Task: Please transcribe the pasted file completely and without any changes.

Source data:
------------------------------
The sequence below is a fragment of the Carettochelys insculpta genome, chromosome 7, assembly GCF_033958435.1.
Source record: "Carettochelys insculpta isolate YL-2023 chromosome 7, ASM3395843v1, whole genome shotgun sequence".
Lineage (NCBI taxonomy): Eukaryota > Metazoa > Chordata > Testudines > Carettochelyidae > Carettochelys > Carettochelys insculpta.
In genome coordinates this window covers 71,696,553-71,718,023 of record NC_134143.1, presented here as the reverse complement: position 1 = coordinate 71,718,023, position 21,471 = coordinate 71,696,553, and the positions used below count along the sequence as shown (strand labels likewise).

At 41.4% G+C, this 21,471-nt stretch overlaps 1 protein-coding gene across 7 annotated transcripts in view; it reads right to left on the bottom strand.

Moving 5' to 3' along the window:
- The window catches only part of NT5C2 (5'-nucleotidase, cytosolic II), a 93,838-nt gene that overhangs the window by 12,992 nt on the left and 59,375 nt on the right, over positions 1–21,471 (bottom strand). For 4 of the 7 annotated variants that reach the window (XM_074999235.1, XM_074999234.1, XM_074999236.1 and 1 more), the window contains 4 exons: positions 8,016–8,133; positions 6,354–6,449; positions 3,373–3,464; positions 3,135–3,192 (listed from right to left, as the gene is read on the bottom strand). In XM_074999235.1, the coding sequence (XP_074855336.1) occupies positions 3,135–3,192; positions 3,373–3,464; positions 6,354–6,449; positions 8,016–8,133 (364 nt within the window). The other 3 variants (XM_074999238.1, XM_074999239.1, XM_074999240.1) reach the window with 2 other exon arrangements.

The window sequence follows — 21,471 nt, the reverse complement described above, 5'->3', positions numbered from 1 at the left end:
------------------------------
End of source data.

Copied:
The sequence below is a fragment of the Carettochelys insculpta genome, chromosome 7, assembly GCF_033958435.1.
Source record: "Carettochelys insculpta isolate YL-2023 chromosome 7, ASM3395843v1, whole genome shotgun sequence".
Lineage (NCBI taxonomy): Eukaryota > Metazoa > Chordata > Testudines > Carettochelyidae > Carettochelys > Carettochelys insculpta.
In genome coordinates this window covers 71,696,553-71,718,023 of record NC_134143.1, presented here as the reverse complement: position 1 = coordinate 71,718,023, position 21,471 = coordinate 71,696,553, and the positions used below count along the sequence as shown (strand labels likewise).

At 41.4% G+C, this 21,471-nt stretch overlaps 1 protein-coding gene across 7 annotated transcripts in view; it reads right to left on the bottom strand.

Moving 5' to 3' along the window:
- The window catches only part of NT5C2 (5'-nucleotidase, cytosolic II), a 93,838-nt gene that overhangs the window by 12,992 nt on the left and 59,375 nt on the right, over positions 1–21,471 (bottom strand). For 4 of the 7 annotated variants that reach the window (XM_074999235.1, XM_074999234.1, XM_074999236.1 and 1 more), the window contains 4 exons: positions 8,016–8,133; positions 6,354–6,449; positions 3,373–3,464; positions 3,135–3,192 (listed from right to left, as the gene is read on the bottom strand). In XM_074999235.1, the coding sequence (XP_074855336.1) occupies positions 3,135–3,192; positions 3,373–3,464; positions 6,354–6,449; positions 8,016–8,133 (364 nt within the window). The other 3 variants (XM_074999238.1, XM_074999239.1, XM_074999240.1) reach the window with 2 other exon arrangements.

The window sequence follows — 21,471 nt, the reverse complement described above, 5'->3', positions numbered from 1 at the left end: